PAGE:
The Feds’ new focus: Making sure that employers don’t stifle the careers of employees who have responsibilities for the care of children and other family members.
With that in mind, the Equal Employment Opportunity Commission has issued two guides — Employer Best Practices for Workers with Caregiving Responsibilities and Unlawful Disparate Treatment of Workers with Caregiving Responsibilities – that can help employers and their supervisors avoid problems.
Among the information in the guides are the definitions of “caregiver” and “family” that will at very least help employers understand which employees fall into what has become a new protected category of workers.
Also, the guides warn against a host of prohibited behaviors, including:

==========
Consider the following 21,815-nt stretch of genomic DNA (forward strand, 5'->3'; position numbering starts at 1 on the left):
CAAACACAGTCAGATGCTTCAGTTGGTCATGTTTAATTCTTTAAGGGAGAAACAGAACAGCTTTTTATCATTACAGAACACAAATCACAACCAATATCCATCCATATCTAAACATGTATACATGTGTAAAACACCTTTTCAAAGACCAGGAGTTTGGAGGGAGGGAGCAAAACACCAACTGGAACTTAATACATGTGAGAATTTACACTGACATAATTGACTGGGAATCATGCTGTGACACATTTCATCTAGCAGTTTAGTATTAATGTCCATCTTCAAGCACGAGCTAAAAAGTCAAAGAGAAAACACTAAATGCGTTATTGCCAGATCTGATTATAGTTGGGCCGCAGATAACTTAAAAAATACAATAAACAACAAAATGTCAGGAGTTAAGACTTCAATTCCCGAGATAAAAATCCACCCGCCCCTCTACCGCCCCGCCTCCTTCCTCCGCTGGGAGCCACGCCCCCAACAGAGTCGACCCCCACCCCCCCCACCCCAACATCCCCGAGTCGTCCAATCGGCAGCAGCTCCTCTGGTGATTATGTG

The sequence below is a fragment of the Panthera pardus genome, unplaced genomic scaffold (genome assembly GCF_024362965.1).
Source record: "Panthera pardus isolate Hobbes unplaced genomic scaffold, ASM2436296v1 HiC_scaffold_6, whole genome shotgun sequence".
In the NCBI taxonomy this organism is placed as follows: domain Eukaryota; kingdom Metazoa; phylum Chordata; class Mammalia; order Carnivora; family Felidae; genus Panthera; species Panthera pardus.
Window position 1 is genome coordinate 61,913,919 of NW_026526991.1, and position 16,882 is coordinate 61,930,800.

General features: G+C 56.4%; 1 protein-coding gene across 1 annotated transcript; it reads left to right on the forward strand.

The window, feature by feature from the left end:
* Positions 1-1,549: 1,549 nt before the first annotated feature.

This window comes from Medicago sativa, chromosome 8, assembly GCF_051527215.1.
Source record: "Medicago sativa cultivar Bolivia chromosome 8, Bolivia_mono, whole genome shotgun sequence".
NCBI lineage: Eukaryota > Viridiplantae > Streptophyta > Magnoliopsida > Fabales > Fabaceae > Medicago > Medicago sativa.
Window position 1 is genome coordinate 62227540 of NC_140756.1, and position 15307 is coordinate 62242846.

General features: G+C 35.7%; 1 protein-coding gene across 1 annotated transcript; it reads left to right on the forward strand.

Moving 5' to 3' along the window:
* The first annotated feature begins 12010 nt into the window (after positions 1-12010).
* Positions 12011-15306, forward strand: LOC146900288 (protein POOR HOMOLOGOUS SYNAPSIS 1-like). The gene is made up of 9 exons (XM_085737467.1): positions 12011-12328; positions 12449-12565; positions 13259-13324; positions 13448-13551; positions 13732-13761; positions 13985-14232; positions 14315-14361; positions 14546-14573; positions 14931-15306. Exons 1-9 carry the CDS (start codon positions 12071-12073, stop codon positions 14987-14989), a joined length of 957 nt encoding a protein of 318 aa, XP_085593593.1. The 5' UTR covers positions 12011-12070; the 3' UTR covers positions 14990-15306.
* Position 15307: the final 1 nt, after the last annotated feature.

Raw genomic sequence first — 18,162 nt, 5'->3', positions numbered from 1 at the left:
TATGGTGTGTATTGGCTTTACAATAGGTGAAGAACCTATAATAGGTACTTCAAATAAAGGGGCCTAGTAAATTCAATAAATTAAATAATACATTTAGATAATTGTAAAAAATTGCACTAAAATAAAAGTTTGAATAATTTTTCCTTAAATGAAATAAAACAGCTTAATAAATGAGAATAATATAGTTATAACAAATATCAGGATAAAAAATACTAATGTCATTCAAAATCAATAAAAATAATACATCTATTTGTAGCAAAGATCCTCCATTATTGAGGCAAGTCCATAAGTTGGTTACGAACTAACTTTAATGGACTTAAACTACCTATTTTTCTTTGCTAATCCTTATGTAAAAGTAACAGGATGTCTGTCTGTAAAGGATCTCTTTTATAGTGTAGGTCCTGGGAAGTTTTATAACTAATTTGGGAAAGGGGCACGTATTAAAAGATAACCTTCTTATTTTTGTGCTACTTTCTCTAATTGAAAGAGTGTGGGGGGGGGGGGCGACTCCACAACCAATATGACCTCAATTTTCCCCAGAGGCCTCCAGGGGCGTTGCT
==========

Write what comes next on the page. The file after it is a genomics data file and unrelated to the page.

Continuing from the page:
- assuming that female workers’ caretaking responsibilities will interfere with their ability to succeed in a fast-paced environment
- assuming that female workers who work part-time or take advantage of flexible work arrangements are less committed to their jobs than full-time employees
- assuming that male workers do not, or should not, have significant caregiving responsibilities
- assuming that female workers prefer, or should prefer, to spend time with their families rather than time at work
- assuming that female workers who are caregivers are less capable than other workers
- assuming that pregnant workers are less reliable than other workers
- asking female applicants and employees, but not male applicants and employees, about their childcare responsibilities
- making stereotypical comments about pregnant workers or female caregivers
- treating female workers without caregiving responsibilities more favorably than female caregivers, and
- denying male workers’, but not female workers’, requests for leave related to caregiving responsibilities.